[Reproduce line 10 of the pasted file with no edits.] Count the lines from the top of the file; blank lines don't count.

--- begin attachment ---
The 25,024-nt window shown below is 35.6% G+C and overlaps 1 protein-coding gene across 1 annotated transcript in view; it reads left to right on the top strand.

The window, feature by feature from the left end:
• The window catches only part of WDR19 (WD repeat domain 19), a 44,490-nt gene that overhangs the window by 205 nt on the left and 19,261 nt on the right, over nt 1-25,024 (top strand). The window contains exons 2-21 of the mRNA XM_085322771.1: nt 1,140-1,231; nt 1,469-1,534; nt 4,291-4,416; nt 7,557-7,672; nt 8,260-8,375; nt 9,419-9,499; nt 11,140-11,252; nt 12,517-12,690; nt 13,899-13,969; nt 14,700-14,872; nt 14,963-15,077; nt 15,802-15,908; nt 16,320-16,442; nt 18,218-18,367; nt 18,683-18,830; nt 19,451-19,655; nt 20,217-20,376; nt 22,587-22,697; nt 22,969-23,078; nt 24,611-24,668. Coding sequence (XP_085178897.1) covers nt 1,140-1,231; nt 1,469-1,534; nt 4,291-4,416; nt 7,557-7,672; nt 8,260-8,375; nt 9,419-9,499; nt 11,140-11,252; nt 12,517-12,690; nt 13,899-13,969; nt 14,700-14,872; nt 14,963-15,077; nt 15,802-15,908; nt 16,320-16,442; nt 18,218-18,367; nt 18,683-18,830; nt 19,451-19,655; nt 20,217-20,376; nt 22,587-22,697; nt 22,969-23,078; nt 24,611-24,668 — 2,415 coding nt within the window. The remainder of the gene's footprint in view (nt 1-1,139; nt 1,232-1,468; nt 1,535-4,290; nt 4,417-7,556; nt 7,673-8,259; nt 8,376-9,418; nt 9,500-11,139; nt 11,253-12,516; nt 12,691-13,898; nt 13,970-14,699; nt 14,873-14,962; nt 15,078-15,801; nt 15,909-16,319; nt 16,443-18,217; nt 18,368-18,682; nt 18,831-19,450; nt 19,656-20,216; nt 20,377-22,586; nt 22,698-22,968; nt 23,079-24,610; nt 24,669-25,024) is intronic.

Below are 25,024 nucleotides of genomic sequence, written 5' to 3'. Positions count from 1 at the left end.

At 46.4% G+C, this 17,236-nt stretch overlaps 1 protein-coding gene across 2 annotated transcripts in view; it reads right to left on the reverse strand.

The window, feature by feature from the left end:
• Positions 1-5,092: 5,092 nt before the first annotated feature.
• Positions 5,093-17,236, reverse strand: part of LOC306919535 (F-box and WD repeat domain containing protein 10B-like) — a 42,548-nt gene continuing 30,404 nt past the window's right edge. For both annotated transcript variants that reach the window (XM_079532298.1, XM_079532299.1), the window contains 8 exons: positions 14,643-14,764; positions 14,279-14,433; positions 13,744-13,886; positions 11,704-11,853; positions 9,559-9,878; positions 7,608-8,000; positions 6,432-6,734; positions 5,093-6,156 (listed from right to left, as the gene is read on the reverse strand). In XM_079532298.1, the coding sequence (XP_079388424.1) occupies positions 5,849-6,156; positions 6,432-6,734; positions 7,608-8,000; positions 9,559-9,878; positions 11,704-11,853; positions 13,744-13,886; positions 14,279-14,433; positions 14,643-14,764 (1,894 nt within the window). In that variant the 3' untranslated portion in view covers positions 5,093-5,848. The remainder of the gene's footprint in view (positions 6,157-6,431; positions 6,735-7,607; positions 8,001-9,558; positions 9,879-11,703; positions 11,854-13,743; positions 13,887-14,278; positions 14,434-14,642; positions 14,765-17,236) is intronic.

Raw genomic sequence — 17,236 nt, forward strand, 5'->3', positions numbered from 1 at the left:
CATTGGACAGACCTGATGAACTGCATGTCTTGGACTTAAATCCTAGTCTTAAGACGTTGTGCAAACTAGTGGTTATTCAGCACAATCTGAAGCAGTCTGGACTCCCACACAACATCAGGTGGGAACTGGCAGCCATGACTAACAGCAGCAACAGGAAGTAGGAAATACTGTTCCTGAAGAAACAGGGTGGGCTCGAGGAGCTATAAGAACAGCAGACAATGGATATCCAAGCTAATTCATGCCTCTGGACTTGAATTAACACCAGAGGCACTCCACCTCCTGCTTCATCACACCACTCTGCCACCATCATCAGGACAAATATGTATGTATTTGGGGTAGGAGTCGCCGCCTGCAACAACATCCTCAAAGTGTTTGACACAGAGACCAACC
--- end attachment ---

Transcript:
CATTGGACAGACCTGATGAACTGCATGTCTTGGACTTAAATCCTAGTCTTAAGACGTTGTGCAAACTAGTGGTTATTCAGCACAATCTGAAGCAGTCTGGACTCCCACACAACATCAGGTGGGAACTGGCAGCCATGACTAACAGCAGCAACAGGAAGTAGGAAATACTGTTCCTGAAGAAACAGGGTGGGCTCGAGGAGCTATAAGAACAGCAGACAATGGATATCCAAGCTAATTCATGCCTCTGGACTTGAATTAACACCAGAGGCACTCCACCTCCTGCTTCATCACACCACTCTGCCACCATCATCAGGACAAATATGTATGTATTTGGGGTAGGAGTCGCCGCCTGCAACAACATCCTCAAAGTGTTTGACACAGAGACCAACC